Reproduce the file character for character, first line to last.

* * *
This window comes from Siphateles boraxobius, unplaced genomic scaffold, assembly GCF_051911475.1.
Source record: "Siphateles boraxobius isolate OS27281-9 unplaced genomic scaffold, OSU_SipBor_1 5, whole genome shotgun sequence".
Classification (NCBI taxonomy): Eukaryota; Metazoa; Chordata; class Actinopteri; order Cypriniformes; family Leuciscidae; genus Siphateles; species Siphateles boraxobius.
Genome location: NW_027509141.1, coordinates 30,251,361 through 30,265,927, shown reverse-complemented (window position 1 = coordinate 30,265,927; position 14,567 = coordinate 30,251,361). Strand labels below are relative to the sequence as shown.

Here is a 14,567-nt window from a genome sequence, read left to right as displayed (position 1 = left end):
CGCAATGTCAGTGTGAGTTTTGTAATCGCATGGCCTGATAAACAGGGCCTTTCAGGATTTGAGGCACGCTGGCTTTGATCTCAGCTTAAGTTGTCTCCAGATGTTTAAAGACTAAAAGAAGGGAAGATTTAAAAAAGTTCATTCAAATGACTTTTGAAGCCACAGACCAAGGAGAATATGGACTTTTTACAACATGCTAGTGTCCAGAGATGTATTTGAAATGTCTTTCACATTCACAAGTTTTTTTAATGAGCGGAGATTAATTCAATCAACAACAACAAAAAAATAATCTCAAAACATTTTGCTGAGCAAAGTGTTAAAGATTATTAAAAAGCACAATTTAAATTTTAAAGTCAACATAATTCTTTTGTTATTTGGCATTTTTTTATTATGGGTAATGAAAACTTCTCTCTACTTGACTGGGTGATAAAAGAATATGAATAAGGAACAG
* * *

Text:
This window comes from Siphateles boraxobius, unplaced genomic scaffold, assembly GCF_051911475.1.
Source record: "Siphateles boraxobius isolate OS27281-9 unplaced genomic scaffold, OSU_SipBor_1 5, whole genome shotgun sequence".
Classification (NCBI taxonomy): Eukaryota; Metazoa; Chordata; class Actinopteri; order Cypriniformes; family Leuciscidae; genus Siphateles; species Siphateles boraxobius.
Genome location: NW_027509141.1, coordinates 30,251,361 through 30,265,927, shown reverse-complemented (window position 1 = coordinate 30,265,927; position 14,567 = coordinate 30,251,361). Strand labels below are relative to the sequence as shown.

Here is a 14,567-nt window from a genome sequence, read left to right as displayed (position 1 = left end):
CGCAATGTCAGTGTGAGTTTTGTAATCGCATGGCCTGATAAACAGGGCCTTTCAGGATTTGAGGCACGCTGGCTTTGATCTCAGCTTAAGTTGTCTCCAGATGTTTAAAGACTAAAAGAAGGGAAGATTTAAAAAAGTTCATTCAAATGACTTTTGAAGCCACAGACCAAGGAGAATATGGACTTTTTACAACATGCTAGTGTCCAGAGATGTATTTGAAATGTCTTTCACATTCACAAGTTTTTTTAATGAGCGGAGATTAATTCAATCAACAACAACAAAAAAATAATCTCAAAACATTTTGCTGAGCAAAGTGTTAAAGATTATTAAAAAGCACAATTTAAATTTTAAAGTCAACATAATTCTTTTGTTATTTGGCATTTTTTTATTATGGGTAATGAAAACTTCTCTCTACTTGACTGGGTGATAAAAGAATATGAATAAGGAACAG